This book provides an analysis of the social representations of leading self-help genres, including neurolinguistic programming, cognitive self-help therapy, mindfulness, self-management, self-esteem, self-leadership and self-control. Exploring the globalised therapeutic culture of today, the book argues that psychology as `science' is often abandoned to aid the individual pursuit for self-realization and self-optimization. Opposing the view that self-help culture is external to psychology, Madsen argues that it is firmly embedded within psychology, playing an important role in people's lives.
Each chapter traces and critically interprets a range of self-help philosophies and techniques, examining the claims of self-help literature to represent the most innovative psychological, medical or neurobiological research. Discussing each genre in turn, chapters examine key research alongside self-help literature to explore the effectiveness and impact of leading self-help genres in various social contexts and environments. The book offers a contemporary critical overview of issues concerning self-help, combining critical psychology with the theory of social representation to provide a broad perspective on self-help as a valid psychology.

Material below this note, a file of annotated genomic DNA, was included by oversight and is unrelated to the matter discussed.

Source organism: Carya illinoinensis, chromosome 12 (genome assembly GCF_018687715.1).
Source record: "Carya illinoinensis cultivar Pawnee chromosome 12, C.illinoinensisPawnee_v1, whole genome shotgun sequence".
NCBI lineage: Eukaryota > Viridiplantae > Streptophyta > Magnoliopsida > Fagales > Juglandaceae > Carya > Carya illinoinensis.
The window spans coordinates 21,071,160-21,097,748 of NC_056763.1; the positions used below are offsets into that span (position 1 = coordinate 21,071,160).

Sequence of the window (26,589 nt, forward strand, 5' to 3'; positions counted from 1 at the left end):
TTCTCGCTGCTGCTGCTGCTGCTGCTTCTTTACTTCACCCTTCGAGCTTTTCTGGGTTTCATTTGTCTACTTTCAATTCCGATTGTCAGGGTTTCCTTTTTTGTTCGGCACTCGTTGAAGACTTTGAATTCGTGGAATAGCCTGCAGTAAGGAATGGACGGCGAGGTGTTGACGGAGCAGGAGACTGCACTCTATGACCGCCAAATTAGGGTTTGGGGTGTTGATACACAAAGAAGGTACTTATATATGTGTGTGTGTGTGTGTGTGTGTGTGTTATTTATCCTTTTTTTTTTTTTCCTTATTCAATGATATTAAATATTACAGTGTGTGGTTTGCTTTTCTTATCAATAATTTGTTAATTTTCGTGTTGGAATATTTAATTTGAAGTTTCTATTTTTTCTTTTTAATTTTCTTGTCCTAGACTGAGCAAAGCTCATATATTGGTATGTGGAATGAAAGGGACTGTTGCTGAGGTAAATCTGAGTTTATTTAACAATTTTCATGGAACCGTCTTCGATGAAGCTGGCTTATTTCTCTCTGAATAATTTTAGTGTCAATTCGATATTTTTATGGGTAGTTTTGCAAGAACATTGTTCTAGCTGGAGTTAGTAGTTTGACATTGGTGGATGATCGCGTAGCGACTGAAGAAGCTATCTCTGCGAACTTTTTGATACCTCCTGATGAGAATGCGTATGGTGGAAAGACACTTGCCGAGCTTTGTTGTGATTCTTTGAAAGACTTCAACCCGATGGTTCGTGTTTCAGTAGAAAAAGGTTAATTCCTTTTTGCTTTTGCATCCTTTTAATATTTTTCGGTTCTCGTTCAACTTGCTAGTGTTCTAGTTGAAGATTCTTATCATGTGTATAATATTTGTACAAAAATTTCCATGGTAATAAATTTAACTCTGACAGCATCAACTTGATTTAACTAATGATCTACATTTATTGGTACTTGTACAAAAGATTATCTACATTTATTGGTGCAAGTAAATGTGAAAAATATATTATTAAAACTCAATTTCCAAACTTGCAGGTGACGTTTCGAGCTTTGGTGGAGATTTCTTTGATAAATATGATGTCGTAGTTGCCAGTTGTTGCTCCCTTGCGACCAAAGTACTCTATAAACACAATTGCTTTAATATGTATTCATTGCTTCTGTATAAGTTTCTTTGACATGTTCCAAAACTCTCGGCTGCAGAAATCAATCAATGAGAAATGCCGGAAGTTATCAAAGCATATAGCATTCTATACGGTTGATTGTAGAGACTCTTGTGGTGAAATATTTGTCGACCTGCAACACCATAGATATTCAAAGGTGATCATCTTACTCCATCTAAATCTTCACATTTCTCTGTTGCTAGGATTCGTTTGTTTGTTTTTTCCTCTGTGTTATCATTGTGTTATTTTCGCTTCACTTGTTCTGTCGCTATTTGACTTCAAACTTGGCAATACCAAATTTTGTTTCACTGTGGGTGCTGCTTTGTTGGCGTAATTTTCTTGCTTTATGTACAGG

Optimizing the Self will be of interest to academics, researchers and postgraduate students in the fields of social representation, critical and cultural psychology and theory, clinical psychology, and the sociology of culture and science. The book will also be of use to critical and cultural psychologists and theorists, as well as clinical psychologists.